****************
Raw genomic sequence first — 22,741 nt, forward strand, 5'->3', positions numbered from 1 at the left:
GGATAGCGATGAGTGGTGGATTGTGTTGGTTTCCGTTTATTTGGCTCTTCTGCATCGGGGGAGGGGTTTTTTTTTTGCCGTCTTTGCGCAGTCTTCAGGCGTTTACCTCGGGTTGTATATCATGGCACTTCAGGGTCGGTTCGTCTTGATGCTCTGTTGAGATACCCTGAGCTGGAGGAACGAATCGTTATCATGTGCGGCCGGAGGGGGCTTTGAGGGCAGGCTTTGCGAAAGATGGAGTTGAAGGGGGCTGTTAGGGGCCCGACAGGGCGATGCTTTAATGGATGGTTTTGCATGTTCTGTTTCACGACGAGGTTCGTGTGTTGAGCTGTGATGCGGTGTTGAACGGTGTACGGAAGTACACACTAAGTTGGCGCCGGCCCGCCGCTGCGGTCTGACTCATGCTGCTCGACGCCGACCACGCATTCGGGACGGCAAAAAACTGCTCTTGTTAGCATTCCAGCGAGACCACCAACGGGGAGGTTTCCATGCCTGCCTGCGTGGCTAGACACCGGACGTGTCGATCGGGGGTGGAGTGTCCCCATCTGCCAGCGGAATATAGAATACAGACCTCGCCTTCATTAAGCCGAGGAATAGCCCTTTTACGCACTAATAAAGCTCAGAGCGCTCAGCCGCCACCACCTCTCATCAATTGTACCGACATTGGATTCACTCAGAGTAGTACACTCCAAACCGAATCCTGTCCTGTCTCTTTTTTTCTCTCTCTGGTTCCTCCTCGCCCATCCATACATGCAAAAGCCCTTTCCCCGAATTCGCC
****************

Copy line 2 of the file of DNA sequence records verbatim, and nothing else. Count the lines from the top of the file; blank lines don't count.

GGATAGCGATGAGTGGTGGATTGTGTTGGTTTCCGTTTATTTGGCTCTTCTGCATCGGGGGAGGGGTTTTTTTTTTGCCGTCTTTGCGCAGTCTTCAGGCGTTTACCTCGGGTTGTATATCATGGCACTTCAGGGTCGGTTCGTCTTGATGCTCTGTTGAGATACCCTGAGCTGGAGGAACGAATCGTTATCATGTGCGGCCGGAGGGGGCTTTGAGGGCAGGCTTTGCGAAAGATGGAGTTGAAGGGGGCTGTTAGGGGCCCGACAGGGCGATGCTTTAATGGATGGTTTTGCATGTTCTGTTTCACGACGAGGTTCGTGTGTTGAGCTGTGATGCGGTGTTGAACGGTGTACGGAAGTACACACTAAGTTGGCGCCGGCCCGCCGCTGCGGTCTGACTCATGCTGCTCGACGCCGACCACGCATTCGGGACGGCAAAAAACTGCTCTTGTTAGCATTCCAGCGAGACCACCAACGGGGAGGTTTCCATGCCTGCCTGCGTGGCTAGACACCGGACGTGTCGATCGGGGGTGGAGTGTCCCCATCTGCCAGCGGAATATAGAATACAGACCTCGCCTTCATTAAGCCGAGGAATAGCCCTTTTACGCACTAATAAAGCTCAGAGCGCTCAGCCGCCACCACCTCTCATCAATTGTACCGACATTGGATTCACTCAGAGTAGTACACTCCAAACCGAATCCTGTCCTGTCTCTTTTTTTCTCTCTCTGGTTCCTCCTCGCCCATCCATACATGCAAAAGCCCTTTCCCCGAATTCGCC